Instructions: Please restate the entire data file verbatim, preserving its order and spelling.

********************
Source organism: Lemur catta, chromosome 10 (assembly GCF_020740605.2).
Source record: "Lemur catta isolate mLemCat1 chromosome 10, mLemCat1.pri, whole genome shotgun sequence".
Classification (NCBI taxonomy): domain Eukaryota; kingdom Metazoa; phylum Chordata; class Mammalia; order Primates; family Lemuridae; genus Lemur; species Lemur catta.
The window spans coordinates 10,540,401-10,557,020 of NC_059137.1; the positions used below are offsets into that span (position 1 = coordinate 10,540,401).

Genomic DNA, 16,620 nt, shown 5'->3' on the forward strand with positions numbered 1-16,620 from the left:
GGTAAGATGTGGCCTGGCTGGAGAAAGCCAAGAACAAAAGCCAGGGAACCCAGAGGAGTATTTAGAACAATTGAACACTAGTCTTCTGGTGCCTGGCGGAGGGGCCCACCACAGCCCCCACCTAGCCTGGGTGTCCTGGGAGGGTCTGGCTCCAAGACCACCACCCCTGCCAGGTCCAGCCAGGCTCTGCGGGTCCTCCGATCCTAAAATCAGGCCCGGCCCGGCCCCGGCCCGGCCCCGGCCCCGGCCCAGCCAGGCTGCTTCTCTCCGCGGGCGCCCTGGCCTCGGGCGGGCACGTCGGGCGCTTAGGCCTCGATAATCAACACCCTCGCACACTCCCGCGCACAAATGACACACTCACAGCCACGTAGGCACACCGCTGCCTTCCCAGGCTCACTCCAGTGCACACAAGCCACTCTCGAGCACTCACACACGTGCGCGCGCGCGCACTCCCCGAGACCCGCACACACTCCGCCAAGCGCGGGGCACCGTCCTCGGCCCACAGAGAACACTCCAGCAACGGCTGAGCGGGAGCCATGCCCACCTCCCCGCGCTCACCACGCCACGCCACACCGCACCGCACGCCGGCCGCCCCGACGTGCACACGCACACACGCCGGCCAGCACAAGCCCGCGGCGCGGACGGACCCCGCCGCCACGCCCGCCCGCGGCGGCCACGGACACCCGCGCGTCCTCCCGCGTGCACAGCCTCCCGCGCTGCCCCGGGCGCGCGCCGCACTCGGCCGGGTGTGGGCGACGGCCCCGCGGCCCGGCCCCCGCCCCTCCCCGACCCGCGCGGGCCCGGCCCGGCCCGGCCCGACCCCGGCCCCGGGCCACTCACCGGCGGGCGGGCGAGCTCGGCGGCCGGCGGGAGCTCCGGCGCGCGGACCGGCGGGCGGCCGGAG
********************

Source organism: Lemur catta, chromosome 10 (assembly GCF_020740605.2).
Source record: "Lemur catta isolate mLemCat1 chromosome 10, mLemCat1.pri, whole genome shotgun sequence".
Classification (NCBI taxonomy): domain Eukaryota; kingdom Metazoa; phylum Chordata; class Mammalia; order Primates; family Lemuridae; genus Lemur; species Lemur catta.
The window spans coordinates 10,540,401-10,557,020 of NC_059137.1; the positions used below are offsets into that span (position 1 = coordinate 10,540,401).

Genomic DNA, 16,620 nt, shown 5'->3' on the forward strand with positions numbered 1-16,620 from the left:
GGTAAGATGTGGCCTGGCTGGAGAAAGCCAAGAACAAAAGCCAGGGAACCCAGAGGAGTATTTAGAACAATTGAACACTAGTCTTCTGGTGCCTGGCGGAGGGGCCCACCACAGCCCCCACCTAGCCTGGGTGTCCTGGGAGGGTCTGGCTCCAAGACCACCACCCCTGCCAGGTCCAGCCAGGCTCTGCGGGTCCTCCGATCCTAAAATCAGGCCCGGCCCGGCCCCGGCCCGGCCCCGGCCCCGGCCCAGCCAGGCTGCTTCTCTCCGCGGGCGCCCTGGCCTCGGGCGGGCACGTCGGGCGCTTAGGCCTCGATAATCAACACCCTCGCACACTCCCGCGCACAAATGACACACTCACAGCCACGTAGGCACACCGCTGCCTTCCCAGGCTCACTCCAGTGCACACAAGCCACTCTCGAGCACTCACACACGTGCGCGCGCGCGCACTCCCCGAGACCCGCACACACTCCGCCAAGCGCGGGGCACCGTCCTCGGCCCACAGAGAACACTCCAGCAACGGCTGAGCGGGAGCCATGCCCACCTCCCCGCGCTCACCACGCCACGCCACACCGCACCGCACGCCGGCCGCCCCGACGTGCACACGCACACACGCCGGCCAGCACAAGCCCGCGGCGCGGACGGACCCCGCCGCCACGCCCGCCCGCGGCGGCCACGGACACCCGCGCGTCCTCCCGCGTGCACAGCCTCCCGCGCTGCCCCGGGCGCGCGCCGCACTCGGCCGGGTGTGGGCGACGGCCCCGCGGCCCGGCCCCCGCCCCTCCCCGACCCGCGCGGGCCCGGCCCGGCCCGGCCCGACCCCGGCCCCGGGCCACTCACCGGCGGGCGGGCGAGCTCGGCGGCCGGCGGGAGCTCCGGCGCGCGGACCGGCGGGCGGCCGGAG